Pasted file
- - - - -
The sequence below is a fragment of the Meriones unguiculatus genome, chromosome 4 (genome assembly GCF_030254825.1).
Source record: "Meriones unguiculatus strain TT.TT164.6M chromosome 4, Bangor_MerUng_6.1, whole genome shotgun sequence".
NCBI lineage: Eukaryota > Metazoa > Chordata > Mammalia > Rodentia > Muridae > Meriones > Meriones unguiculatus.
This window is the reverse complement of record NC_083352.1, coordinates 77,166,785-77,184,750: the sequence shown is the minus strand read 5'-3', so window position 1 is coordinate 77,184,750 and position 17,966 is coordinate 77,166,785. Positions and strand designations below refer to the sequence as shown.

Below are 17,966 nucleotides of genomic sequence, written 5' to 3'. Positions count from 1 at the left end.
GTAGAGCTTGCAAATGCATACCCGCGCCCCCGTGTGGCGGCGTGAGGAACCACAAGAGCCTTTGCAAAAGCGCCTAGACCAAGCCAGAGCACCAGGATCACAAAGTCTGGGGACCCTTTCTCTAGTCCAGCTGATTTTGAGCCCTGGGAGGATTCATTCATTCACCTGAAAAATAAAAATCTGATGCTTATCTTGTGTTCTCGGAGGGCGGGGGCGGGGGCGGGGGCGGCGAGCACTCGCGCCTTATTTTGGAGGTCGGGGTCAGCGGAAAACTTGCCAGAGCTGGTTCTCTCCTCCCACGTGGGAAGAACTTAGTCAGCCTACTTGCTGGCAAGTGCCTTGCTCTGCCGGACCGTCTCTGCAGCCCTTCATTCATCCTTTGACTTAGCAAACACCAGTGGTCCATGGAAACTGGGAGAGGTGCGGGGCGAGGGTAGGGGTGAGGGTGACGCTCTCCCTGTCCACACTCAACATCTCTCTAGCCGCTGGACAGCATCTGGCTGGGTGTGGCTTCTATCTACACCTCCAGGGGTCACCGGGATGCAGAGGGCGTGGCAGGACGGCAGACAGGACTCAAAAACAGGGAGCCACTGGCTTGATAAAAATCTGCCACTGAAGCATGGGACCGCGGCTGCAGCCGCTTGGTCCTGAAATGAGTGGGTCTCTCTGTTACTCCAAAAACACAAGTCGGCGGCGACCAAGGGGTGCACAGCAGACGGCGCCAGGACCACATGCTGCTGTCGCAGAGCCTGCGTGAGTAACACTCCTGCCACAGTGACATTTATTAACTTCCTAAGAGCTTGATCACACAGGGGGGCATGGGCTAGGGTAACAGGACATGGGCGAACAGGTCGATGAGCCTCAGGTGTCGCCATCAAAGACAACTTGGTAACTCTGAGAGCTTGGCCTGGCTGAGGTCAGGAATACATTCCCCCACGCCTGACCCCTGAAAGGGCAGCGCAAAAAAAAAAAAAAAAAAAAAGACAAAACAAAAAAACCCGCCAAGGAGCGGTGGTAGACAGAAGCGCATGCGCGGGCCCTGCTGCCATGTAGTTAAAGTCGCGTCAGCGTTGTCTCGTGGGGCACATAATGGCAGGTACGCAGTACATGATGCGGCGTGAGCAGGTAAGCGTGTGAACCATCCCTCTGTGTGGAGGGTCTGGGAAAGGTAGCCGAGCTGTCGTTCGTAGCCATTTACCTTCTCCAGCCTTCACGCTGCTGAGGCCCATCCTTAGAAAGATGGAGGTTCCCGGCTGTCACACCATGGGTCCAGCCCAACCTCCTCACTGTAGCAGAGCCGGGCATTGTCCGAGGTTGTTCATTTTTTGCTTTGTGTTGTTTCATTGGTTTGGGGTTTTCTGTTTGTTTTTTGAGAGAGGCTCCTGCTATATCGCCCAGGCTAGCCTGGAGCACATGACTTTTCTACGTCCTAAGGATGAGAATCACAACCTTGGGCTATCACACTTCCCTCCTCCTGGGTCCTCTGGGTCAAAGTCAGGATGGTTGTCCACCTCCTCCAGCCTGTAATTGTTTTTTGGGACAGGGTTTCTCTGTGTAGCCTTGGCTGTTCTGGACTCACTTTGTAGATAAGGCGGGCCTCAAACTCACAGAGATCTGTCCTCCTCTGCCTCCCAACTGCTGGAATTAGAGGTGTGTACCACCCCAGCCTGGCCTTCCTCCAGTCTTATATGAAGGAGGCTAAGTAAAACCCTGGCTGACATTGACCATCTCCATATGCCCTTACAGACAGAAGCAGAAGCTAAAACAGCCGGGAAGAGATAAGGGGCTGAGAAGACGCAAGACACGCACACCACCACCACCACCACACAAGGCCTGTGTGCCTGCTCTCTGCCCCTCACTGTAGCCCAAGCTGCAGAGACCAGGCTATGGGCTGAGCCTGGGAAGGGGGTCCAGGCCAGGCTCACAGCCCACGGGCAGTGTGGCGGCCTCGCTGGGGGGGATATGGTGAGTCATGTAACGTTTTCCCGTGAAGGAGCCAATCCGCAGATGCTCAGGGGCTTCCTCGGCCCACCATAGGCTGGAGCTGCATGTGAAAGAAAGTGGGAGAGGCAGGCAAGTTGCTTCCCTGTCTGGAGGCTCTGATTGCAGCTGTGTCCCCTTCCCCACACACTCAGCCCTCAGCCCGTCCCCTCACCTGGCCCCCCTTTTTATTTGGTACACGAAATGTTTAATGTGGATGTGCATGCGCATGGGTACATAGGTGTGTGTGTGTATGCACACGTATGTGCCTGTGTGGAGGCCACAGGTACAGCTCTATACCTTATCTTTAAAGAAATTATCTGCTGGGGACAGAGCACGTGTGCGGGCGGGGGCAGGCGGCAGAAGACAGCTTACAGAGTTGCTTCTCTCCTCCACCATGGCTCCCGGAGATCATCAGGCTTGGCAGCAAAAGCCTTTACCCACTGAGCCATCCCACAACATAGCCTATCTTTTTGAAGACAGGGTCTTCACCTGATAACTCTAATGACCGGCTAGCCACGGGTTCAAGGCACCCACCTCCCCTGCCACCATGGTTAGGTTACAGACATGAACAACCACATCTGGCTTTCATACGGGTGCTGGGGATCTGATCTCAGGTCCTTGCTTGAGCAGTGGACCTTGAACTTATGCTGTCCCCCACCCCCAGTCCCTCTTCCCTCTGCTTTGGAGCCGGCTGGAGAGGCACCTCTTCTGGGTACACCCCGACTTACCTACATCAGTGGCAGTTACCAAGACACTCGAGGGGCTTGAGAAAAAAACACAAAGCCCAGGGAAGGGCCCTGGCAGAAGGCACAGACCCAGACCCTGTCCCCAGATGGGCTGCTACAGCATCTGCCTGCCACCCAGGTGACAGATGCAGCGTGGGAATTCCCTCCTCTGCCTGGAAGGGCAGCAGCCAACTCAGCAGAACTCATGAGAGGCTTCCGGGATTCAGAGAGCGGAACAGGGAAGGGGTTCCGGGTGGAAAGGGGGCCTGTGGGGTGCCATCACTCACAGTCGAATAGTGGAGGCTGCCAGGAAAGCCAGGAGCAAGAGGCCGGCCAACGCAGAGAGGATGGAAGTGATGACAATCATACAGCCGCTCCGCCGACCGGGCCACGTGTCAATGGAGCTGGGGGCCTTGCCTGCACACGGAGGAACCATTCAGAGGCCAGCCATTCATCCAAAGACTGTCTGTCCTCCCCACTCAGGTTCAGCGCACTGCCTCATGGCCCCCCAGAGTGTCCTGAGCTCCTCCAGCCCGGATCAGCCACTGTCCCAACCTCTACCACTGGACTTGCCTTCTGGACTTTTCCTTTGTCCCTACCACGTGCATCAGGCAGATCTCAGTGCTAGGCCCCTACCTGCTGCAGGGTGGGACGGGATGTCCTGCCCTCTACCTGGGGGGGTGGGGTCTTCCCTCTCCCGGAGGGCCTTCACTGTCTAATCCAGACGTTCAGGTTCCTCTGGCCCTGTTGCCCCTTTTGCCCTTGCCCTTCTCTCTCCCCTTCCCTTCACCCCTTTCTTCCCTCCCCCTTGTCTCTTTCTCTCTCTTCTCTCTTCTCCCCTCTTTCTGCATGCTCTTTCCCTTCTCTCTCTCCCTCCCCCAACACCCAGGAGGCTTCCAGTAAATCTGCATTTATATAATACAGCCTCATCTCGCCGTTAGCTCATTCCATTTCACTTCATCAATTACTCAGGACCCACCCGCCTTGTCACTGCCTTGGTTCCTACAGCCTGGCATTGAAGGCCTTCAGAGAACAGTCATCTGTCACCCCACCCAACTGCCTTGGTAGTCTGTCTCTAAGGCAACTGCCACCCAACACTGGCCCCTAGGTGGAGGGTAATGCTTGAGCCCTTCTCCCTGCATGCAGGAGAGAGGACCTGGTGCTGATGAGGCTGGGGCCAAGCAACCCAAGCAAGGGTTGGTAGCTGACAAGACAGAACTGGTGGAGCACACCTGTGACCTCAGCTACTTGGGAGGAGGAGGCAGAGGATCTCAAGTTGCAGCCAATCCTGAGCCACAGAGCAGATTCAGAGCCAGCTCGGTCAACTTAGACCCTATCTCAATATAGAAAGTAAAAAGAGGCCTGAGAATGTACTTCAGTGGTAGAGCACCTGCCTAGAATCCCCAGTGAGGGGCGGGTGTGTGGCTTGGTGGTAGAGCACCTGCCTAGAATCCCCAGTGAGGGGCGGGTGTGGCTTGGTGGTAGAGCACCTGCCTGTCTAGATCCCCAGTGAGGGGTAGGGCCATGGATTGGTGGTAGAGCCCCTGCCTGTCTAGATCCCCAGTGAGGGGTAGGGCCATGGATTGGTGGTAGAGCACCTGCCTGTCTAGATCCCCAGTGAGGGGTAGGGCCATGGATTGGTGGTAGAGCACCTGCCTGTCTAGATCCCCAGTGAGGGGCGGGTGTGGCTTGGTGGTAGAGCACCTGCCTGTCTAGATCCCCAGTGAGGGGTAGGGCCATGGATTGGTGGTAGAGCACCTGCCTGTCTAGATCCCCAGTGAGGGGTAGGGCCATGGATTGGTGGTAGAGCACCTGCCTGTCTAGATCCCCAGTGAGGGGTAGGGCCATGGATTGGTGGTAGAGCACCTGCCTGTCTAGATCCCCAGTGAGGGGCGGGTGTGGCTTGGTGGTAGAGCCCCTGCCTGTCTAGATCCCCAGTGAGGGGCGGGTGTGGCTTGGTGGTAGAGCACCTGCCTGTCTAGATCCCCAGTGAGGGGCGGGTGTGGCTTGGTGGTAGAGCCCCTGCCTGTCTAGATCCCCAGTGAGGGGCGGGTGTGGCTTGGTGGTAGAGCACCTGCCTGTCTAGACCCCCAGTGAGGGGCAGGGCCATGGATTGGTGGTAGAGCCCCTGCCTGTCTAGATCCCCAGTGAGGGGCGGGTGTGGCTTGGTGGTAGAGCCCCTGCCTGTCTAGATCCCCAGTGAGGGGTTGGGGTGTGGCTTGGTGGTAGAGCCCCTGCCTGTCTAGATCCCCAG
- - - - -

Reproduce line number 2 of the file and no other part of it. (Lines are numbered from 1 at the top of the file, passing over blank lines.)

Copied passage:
Source record: "Meriones unguiculatus strain TT.TT164.6M chromosome 4, Bangor_MerUng_6.1, whole genome shotgun sequence".